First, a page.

There's a lot more uncertainty than usual this time. More than half of S&P 500 companies simply withdrew their previous guidance or never even issued it. With Wall Street flying blind, the volatility could spike. Big banks are the first to report. Citigroup, JPMorgan Chase, Goldman Sachs and Bank of America are among the companies delivering results. Banks are likely to show significant loan losses despite fees from the Paycheck Protection Program.
Netflix also reports results this week, and analysts predict strong subscriber growth. The streaming giant has benefited from the stay-at- home economy with shares up more than 50 percent this year.
In New York, I'm Christine Romans.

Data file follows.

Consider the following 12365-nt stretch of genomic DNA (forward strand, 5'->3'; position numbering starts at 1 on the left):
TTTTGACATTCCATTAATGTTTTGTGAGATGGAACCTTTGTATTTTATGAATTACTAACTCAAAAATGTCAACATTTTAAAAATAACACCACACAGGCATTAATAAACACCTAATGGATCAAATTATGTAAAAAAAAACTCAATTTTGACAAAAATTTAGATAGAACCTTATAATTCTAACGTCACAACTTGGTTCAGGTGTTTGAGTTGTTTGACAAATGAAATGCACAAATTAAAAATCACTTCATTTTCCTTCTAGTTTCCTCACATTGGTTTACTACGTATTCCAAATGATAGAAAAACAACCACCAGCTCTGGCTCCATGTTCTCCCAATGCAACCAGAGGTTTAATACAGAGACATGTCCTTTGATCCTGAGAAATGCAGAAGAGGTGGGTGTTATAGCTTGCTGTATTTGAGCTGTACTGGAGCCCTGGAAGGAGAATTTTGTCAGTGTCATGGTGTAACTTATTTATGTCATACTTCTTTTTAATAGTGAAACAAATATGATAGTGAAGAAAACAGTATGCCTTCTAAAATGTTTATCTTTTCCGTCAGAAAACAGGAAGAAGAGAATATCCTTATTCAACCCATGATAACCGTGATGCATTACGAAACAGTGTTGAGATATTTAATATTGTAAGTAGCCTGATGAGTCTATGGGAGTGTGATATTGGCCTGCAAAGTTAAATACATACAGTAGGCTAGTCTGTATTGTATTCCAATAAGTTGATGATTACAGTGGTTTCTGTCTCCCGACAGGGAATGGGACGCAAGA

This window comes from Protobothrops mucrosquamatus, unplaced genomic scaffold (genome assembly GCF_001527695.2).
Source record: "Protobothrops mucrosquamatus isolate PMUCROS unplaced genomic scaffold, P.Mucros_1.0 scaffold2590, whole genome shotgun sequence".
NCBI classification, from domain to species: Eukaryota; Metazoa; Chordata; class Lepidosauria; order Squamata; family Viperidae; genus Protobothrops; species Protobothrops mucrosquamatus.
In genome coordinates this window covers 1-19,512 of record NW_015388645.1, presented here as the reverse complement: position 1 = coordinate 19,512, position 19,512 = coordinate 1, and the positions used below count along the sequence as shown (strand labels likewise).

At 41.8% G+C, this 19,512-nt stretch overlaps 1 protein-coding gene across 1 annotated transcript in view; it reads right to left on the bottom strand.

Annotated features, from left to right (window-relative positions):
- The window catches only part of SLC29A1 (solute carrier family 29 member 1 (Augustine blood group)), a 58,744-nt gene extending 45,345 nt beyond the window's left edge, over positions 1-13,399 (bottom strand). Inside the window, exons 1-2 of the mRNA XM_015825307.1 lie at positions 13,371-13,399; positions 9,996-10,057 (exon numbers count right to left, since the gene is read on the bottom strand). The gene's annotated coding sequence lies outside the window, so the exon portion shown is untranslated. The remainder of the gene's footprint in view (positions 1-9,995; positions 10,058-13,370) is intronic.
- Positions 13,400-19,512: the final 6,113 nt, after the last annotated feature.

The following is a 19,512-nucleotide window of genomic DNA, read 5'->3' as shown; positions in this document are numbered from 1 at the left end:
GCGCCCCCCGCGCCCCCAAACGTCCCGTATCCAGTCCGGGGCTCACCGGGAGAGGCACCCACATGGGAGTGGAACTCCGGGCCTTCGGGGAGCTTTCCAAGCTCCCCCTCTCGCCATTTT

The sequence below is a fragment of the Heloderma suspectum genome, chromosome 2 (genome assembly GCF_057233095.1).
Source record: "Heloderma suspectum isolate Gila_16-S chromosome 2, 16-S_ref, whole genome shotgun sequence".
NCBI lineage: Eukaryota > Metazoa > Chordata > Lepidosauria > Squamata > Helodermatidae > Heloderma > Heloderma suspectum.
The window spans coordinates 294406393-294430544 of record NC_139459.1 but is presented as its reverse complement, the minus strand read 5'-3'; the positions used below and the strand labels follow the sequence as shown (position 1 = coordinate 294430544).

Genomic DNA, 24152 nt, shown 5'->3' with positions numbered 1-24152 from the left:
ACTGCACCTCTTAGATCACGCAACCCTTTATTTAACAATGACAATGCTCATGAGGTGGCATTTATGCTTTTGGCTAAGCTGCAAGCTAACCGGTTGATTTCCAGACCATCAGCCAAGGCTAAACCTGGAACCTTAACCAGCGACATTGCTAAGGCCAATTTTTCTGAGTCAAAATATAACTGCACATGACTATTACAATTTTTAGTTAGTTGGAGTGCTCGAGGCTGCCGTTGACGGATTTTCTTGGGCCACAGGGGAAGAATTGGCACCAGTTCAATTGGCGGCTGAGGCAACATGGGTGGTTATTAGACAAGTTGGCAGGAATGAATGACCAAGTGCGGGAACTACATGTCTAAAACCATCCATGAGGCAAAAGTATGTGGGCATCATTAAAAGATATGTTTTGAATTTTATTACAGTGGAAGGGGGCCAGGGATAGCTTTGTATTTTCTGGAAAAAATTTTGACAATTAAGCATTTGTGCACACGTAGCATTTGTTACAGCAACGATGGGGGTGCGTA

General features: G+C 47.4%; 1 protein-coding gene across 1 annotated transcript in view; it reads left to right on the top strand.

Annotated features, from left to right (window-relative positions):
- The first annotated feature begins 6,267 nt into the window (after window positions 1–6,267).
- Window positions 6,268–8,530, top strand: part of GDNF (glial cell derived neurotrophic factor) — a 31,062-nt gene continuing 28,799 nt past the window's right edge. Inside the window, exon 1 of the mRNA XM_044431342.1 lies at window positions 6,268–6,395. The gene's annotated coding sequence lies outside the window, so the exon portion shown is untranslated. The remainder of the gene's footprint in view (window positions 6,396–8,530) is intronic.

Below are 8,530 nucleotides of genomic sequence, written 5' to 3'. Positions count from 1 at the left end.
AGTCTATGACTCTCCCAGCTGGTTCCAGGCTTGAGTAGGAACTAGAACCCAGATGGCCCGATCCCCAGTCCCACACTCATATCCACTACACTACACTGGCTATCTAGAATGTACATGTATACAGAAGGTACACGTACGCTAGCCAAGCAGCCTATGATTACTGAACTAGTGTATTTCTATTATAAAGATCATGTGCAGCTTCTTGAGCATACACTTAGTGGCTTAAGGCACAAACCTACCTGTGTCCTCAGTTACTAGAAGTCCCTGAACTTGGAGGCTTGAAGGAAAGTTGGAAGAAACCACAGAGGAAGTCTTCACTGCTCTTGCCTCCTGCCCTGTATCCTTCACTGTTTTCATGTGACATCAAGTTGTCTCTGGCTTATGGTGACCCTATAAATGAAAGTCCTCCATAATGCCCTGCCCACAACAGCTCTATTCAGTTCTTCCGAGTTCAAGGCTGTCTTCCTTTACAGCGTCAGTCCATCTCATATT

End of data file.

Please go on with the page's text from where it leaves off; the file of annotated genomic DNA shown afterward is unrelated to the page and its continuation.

CABRERA: In a rare and sharp defense, former special counsel Robert Mueller is defending his office's prosecution of longtime Trump ally Roger Stone after the president commuted Stone's prison sentence on Friday. Mueller, writing in a "Washington Post" op-ed this weekend, quote, "Stone became a central figure in our investigation for two key reasons.
He communicated in 2016 with individuals known to us to be Russian intelligence officers and he claimed advanced knowledge of WikiLeaks released e-mails stolen by those Russian intelligence officers."
Joining us now is CNN National Security Analyst, Sam Vinograd.
And Sam, last year, Stone was convicted of seven charges, including lying to Congress and what prosecutors say was in part to protect the president. You tweeted that the president's decision to commute Stone deals a major blow to our election security. How so?
SAMANTHA VINOGRAD, CNN NATIONAL SECURITY ANALYST: Well, Ana, our justice system is designed to punish crimes and in doing so to deter future ones. Trump's actions directly undercut that. The commutation is like an all hands announcement to the campaign that working with foreign governments is OK.